Marine Wildlife Strandings

Marine wildlife off New England occasionally strand along ocean beaches or in tidal marshes. If the animal strands alive, it could be sick, injured or entrapped. Or the animal could be disorientated, unable to determine the direction back into deep water. If the animal is dead, it may have died while still offshore and then water currents carried the body onto the beach area.

For more recent stranding information including necropsies conducted by NECWA staff and interns, check our NECWA News blog here.

Please be aware that in the United States, many marine animals including whales, dolphins, porpoises, seals and sea turtles are protected by the Marine Mammal Act of 1972 and/or the Endangered Species Act of 1973. This means that it is illegal to touch, harass or harm these animals in any way. Even the best of intentions can lead to the harassment of an animal that appears to be in need of assistance. Therefore, the best way to help stranded marine wildlife is to seek immediate assistance from government and non-government organizations that are part of the Northeast Region Stranding Network.

Find here the organization closest to where you live.

Often, the first person to come upon a stranded animal is someone who is walking on the beach for enjoyment or exercise. Actions taken by this person provide the first link in a chain of important responses that involve both government and non-government organizations. For live animals that beach themselves, a quick response time is key to a successful outcome, which would mean immediate release back into the wild or rehabilitation with plans for future release. For dead animals, examining a carcass in what is termed an animal necropsy provides important insights into the biology and ecology of these magnificent creatures.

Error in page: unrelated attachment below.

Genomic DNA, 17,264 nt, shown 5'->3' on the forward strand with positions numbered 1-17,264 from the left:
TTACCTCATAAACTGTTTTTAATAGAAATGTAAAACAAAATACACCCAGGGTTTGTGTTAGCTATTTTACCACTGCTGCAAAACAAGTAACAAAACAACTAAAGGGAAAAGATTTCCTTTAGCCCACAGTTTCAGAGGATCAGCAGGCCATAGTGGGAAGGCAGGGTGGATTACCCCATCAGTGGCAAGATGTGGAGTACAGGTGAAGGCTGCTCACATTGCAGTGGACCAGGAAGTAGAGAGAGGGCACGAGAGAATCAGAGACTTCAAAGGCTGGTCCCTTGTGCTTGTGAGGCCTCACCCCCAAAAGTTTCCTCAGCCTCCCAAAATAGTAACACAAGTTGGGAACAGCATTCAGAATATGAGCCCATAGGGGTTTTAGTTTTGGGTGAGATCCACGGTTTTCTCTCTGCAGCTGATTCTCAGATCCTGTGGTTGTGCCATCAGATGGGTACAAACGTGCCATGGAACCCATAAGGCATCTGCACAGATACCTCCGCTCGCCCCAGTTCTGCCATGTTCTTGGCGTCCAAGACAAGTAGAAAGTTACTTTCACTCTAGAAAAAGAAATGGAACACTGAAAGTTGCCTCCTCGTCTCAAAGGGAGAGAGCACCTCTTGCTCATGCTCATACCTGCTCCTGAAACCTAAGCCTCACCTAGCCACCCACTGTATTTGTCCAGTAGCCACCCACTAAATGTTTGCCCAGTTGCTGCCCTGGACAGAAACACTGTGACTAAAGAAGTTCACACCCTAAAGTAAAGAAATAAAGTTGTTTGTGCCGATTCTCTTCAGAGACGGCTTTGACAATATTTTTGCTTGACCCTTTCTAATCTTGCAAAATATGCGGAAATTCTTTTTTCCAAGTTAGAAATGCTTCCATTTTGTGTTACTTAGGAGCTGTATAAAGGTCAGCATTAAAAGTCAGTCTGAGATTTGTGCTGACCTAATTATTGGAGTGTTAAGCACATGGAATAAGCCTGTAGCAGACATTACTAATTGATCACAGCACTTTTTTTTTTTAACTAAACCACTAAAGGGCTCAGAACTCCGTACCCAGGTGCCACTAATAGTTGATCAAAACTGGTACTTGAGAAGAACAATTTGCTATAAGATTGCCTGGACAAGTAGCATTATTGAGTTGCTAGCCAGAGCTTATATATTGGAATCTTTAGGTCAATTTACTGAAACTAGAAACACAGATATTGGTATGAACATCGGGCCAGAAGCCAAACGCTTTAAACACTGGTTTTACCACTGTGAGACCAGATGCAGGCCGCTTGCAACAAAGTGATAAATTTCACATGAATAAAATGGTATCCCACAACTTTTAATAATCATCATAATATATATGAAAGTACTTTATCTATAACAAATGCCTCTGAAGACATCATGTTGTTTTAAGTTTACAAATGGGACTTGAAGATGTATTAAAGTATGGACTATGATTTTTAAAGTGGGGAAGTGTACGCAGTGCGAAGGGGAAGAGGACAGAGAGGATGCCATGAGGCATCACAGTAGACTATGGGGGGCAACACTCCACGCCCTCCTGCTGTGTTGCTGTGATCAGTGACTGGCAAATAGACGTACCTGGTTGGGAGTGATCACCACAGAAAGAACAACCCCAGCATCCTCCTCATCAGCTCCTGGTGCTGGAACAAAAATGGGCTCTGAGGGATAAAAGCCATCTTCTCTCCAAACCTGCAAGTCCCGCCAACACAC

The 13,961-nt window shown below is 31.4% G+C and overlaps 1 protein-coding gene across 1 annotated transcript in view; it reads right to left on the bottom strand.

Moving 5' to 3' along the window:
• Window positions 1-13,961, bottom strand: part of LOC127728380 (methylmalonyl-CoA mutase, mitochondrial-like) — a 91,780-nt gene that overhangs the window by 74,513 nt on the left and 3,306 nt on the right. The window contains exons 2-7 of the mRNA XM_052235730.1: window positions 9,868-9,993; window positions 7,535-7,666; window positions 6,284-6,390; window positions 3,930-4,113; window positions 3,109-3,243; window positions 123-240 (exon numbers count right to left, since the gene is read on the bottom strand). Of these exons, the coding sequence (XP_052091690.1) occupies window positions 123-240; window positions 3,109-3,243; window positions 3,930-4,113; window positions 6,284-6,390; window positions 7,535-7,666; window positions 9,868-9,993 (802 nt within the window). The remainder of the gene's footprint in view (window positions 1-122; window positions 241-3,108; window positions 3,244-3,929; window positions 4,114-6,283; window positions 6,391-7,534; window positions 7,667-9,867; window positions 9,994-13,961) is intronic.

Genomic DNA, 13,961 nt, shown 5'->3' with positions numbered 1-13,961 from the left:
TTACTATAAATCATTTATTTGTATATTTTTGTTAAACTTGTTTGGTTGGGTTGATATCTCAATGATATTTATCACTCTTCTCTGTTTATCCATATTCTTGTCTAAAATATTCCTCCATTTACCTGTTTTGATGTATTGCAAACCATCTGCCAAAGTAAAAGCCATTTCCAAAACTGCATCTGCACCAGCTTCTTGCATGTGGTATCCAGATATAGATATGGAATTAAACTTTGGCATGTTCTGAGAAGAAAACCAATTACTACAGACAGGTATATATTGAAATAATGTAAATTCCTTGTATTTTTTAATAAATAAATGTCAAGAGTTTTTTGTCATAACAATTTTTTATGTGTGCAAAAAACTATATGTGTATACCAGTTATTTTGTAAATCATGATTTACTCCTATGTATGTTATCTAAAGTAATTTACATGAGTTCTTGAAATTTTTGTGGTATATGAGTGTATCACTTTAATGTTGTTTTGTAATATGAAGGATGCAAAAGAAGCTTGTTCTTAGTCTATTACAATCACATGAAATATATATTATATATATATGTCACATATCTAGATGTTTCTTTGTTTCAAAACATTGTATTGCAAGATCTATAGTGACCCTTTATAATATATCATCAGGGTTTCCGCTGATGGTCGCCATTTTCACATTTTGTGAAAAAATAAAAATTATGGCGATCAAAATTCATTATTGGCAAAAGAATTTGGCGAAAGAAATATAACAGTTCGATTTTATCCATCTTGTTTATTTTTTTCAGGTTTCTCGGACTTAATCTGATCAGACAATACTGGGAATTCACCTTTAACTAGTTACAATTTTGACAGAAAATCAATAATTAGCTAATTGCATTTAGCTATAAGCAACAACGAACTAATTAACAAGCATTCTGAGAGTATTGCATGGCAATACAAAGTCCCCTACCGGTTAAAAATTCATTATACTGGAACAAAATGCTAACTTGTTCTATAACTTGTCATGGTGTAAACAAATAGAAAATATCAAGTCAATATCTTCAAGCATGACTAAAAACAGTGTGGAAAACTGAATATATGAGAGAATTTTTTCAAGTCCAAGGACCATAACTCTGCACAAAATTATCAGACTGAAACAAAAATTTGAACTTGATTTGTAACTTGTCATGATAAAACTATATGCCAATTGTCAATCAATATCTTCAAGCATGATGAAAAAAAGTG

All types of coastal marine wildlife strand along our shorelines, including large and small whales, dolphins, porpoises, seals, ocean sunfish, basking sharks and sea turtles. Often, only one animal comes ashore in what is called a solitary stranding event. However, there are times when two or more animals strand together in what is called a mass-stranding event. Strandings of multiple animals present their own unique set of challenges, but all stranding events must be addressed using similar strategies and procedures.

The federal government has established a Northeast Region Stranding Network comprised of government and non-government organizations working together on stranding issues. Each organization is given jurisdiction over specific bay and ocean beaches creating areas that can stretch thousands of miles. And each stranding center within the Northeast Region Stranding Network creates its own response team that is supported by public volunteers who are trained as stranding responders.

Listed below are links for each of the stranding centers that are part of the Northeast Region Stranding Network. Check out their web sites and give them a call to find out the date of their next available training session for volunteers.